Business lobby group wants more pandemic money

The Canadian Federation of Independent Business, usually a strident advocate of budget cuts and free markets, says its member companies need more public subsidies.

HALIFAX — Lisa Drader-Murphy opened her first store in 1997, and over more than two decades built her luxury clothing brand debt-free by reinvesting her earnings back into the business.

"I was raised with old-fashioned values," she said from her home in Falmouth, N.S. "You dig your heels in and you just get the hard work done. I haven't had to rely on government funding for anything."

But pandemic restrictions upended Drader-Murphy's retail business, repeatedly forcing the closure of her five stores, cutting off most of her income and pushing her into debt.

It's a situation that has already forced many businesses in Canada to permanently close and business groups are warning many more may not survive the summer as federal aid begins to phase out before the economy fully reopens.

Eliminating wage and rent subsidies before businesses are fully operational could unleash a wave of closures in the pandemic's final days, they say.

"Cutting back on subsidies prematurely when businesses are still closed or severely restricted is a recipe for disaster," said Corinne Pohlmann, senior vice-president of national affairs for the Canadian Federation of Independent Business.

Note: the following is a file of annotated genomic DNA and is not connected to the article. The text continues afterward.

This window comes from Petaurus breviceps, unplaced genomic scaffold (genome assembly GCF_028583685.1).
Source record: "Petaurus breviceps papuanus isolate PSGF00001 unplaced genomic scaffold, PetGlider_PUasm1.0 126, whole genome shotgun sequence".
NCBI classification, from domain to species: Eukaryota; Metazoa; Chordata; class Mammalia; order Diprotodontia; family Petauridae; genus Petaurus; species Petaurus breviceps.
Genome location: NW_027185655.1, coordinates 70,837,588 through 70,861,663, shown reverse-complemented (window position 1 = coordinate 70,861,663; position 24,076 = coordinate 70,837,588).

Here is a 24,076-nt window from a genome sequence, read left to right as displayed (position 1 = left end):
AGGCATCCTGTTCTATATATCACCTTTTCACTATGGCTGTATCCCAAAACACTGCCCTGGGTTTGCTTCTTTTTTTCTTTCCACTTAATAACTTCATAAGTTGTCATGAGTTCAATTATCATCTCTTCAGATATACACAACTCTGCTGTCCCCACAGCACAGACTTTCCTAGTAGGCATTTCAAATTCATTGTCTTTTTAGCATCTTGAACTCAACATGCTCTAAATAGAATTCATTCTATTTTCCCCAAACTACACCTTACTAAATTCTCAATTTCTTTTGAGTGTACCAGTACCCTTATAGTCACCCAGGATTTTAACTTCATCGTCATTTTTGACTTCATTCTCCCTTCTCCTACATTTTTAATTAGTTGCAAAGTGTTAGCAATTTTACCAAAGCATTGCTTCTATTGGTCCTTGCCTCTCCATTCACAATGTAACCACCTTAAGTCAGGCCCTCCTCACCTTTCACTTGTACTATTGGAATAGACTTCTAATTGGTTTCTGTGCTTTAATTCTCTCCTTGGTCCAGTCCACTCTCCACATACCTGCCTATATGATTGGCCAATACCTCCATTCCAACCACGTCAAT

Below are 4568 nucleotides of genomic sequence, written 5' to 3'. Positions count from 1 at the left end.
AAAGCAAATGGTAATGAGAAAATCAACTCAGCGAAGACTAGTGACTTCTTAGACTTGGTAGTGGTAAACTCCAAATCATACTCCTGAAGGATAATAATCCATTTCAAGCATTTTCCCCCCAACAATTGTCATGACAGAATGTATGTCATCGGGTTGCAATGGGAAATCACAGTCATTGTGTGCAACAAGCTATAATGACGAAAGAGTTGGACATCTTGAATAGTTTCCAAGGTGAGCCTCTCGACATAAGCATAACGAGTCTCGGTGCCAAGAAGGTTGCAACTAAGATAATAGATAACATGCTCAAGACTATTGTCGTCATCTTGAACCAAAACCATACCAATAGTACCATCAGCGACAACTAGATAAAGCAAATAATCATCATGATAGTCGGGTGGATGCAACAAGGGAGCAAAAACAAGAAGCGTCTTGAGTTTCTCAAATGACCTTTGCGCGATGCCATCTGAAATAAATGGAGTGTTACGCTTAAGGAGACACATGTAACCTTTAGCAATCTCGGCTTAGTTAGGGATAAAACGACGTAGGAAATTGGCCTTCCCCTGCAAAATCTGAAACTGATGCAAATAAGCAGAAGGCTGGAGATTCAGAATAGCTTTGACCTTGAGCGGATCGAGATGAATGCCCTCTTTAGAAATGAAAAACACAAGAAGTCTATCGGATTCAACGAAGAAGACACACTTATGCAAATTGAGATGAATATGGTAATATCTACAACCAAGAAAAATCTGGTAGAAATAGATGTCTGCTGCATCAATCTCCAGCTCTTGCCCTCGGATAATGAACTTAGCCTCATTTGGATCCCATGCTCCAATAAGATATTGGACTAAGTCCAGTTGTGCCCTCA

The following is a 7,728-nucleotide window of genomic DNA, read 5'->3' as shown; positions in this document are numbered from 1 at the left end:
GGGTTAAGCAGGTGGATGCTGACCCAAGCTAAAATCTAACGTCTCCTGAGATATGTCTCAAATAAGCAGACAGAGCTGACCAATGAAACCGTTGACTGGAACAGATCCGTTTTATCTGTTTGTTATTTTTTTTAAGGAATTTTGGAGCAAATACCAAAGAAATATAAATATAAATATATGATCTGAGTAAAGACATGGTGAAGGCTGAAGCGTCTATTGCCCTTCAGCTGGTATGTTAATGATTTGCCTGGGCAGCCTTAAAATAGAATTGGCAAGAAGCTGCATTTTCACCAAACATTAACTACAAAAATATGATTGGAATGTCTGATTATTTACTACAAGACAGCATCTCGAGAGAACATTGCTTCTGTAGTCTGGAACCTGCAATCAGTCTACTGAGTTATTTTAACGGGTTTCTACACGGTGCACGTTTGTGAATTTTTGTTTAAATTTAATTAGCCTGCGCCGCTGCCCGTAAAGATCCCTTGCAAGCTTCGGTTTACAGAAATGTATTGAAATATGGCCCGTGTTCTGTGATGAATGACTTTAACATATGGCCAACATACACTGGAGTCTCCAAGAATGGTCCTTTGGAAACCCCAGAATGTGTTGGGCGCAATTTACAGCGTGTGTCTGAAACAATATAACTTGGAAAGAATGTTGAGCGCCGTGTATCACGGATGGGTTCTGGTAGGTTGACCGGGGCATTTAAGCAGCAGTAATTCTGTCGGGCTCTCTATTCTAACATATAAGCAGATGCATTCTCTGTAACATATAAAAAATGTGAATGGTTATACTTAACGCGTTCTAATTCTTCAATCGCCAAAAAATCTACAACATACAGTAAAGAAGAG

The federal government has provided businesses with wage and rent subsidies and lockdown support during the pandemic. These measures have been extended to September but they'll begin steadily phasing out next month.

Katherine Cuplinskas, a spokeswoman for Finance Minister Chrystia Freeland, said in an email that Ottawa will continue to support small businesses through a new hiring program, business financing program and other measures.

While Pohlmann welcomes the hiring incentive, she said the wage and rent subsidies may still be required by some businesses past September given ongoing delays with provincial reopening plans.

Diane J. Brisebois, president and CEO of the Retail Council of Canada, said smaller merchants and non-essential retailers are being left behind.

"I think people would be shocked at the number of businesses that may not make it in the final days of the pandemic if more isn't done," she said.

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